Tradition 11: Anonymity on social media is more important than ever

11. Our public relations policy is based on attraction rather than promotion; we need always maintain personal anonymity at the level of press, radio, films, television, and other public media of communication.

We often talk about the importance of anonymity in terms of our not misrepresenting OA. Or of OA having no spokespeople. But this election year shows us another invaluable reason: not repelling potential members.

OA’s tenth tradition tells us that we have no opinion on outside issues. We don’t want to be drawn into public controversy because it will reduce our ability to help other food addicts find recovery. Meanwhile, the 2016 election was the most heated and bitterly contested since before the dawn of the 20th century. Fear, anger, and intolerance for differing points of view exploded during our electoral process. Since the results came in, this bitterness has grown and intensified. There’s much talk around water coolers and in the media itself about how friends and family members are unfriending each other on Facebook and other social-media platforms.

Now put yourself in the shoes of a still-suffering compulsive eater who isn’t yet an OA member. You are researching OA, and a Facebook friend is expressing opinions you strongly disagree with. You’re thinking about unfriending them, and you see that they also identify as an OA member and perhaps even promote it. What would you think of OA? Would it represent the code of kindness, love, and tolerance that the Big Book recommends? Could it potentially appear to have political overtones?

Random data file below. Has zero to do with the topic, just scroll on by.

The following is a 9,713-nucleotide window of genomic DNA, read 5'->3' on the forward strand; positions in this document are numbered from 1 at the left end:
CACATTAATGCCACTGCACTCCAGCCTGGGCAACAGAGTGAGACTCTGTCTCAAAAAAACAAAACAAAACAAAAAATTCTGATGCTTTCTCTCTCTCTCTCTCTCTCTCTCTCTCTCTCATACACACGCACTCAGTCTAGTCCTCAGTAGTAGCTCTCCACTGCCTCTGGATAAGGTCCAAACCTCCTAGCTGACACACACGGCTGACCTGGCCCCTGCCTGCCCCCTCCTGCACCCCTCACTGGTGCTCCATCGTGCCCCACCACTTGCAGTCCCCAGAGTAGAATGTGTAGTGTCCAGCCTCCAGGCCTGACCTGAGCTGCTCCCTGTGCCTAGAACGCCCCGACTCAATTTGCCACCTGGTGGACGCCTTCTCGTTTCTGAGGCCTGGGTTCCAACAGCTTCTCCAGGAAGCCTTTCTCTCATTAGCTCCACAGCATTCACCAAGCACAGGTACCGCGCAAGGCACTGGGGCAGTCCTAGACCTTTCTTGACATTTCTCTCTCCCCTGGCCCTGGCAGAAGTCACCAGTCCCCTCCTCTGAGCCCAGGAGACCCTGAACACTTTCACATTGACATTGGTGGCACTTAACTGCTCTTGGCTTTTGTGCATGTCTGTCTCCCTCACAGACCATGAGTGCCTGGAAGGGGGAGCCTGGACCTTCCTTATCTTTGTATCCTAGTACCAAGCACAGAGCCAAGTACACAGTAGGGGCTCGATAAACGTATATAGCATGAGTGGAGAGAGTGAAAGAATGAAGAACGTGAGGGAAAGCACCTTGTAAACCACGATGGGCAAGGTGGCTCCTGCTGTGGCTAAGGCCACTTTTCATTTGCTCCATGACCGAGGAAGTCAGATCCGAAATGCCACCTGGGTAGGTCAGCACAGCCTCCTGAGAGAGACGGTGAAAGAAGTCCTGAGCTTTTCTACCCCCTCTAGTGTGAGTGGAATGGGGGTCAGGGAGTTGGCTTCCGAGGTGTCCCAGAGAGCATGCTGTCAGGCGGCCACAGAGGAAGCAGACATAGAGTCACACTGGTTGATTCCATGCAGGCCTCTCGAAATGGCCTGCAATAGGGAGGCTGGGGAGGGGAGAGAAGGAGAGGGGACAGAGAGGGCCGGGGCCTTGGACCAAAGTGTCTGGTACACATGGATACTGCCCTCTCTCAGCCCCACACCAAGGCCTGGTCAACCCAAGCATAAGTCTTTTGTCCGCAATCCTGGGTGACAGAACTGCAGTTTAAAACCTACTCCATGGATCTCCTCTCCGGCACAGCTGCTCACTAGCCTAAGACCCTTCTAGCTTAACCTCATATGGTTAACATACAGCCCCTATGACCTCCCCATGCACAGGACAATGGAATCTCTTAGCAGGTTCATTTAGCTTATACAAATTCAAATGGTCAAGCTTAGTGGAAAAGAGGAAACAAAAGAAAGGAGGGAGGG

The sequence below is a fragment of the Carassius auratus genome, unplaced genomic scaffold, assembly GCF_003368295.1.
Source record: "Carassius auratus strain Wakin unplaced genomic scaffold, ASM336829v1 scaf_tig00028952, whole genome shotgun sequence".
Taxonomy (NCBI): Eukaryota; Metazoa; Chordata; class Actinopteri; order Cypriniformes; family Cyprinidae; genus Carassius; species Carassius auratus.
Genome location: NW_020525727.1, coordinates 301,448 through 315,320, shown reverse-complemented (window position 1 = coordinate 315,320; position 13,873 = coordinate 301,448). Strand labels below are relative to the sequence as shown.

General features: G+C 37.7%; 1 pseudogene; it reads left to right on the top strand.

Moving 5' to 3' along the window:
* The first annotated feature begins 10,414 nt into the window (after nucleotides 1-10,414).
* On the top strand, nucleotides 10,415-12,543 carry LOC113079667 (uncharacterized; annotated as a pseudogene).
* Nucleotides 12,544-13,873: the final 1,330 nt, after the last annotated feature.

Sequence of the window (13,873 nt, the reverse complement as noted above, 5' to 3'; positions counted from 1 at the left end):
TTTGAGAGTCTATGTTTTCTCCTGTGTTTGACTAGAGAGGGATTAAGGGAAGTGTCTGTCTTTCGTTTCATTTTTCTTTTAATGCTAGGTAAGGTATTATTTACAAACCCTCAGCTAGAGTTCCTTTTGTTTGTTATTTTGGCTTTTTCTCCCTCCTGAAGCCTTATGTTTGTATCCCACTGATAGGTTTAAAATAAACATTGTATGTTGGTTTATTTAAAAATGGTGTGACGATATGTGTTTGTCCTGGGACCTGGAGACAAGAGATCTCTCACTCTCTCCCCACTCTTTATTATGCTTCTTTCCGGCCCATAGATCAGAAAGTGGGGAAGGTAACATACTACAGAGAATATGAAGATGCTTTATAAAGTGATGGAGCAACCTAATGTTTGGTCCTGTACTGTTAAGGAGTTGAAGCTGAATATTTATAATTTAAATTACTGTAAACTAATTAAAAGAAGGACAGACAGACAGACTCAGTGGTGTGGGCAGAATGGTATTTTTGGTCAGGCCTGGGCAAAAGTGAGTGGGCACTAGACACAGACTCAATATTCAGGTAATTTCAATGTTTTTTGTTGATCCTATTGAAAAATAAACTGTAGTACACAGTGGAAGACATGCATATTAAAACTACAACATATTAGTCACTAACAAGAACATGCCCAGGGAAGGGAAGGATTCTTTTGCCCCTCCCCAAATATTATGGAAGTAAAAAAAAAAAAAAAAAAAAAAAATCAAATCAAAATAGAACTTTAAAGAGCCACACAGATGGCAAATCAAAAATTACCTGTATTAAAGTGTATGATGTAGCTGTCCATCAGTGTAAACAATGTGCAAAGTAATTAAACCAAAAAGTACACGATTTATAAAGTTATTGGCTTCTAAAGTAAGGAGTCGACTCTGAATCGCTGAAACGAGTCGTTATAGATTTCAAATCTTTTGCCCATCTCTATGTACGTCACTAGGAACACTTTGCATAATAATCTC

Our number one job as OA members is to carry the message of hope and recovery. Our traditions tell us that everyone who wants to stop eating compulsively is welcomed in our meetings. In our lives as compulsive eaters, it doesn’t matter who is the president. It doesn’t matter what’s going on in our country. The most important facts for our survival are that we are compulsive eaters, that we need one another if we are to get better, and that helping others is the most important thing we can do in this world.

In other words, OA is more important to our survival as compulsive eaters than our political affiliations, opinions, or grievances.

We’ll have no political allegiance if we are dead.

We can’t hold an opinion if we are dead.

We cannot air our grievances if we are dead.

We cannot afford to repel anyone who wants to get better because we need them as badly as they need us. So we cannot reveal our OA membership on social media. We most certainly can talk to someone one-on-one where we can give a more complete picture of OA. Where we can tell them that our beliefs are not characteristic of OA as a whole, which has no political beliefs. One-to-one we can give them the sense of warmth and community that a political post can’t convey. But we can’t do any of that if they run from us because they associate our names with both a political doctrine they can’t abide and our OA membership.

Among our fellows, we are no longer party members. We are no longer trying to persuade anyone of our rightness (or leftness). We are only trying to be helpful to other compulsive eaters. Some must keep our anonymity on social media lest OA cease to be a place where every compulsive eater can find a solution.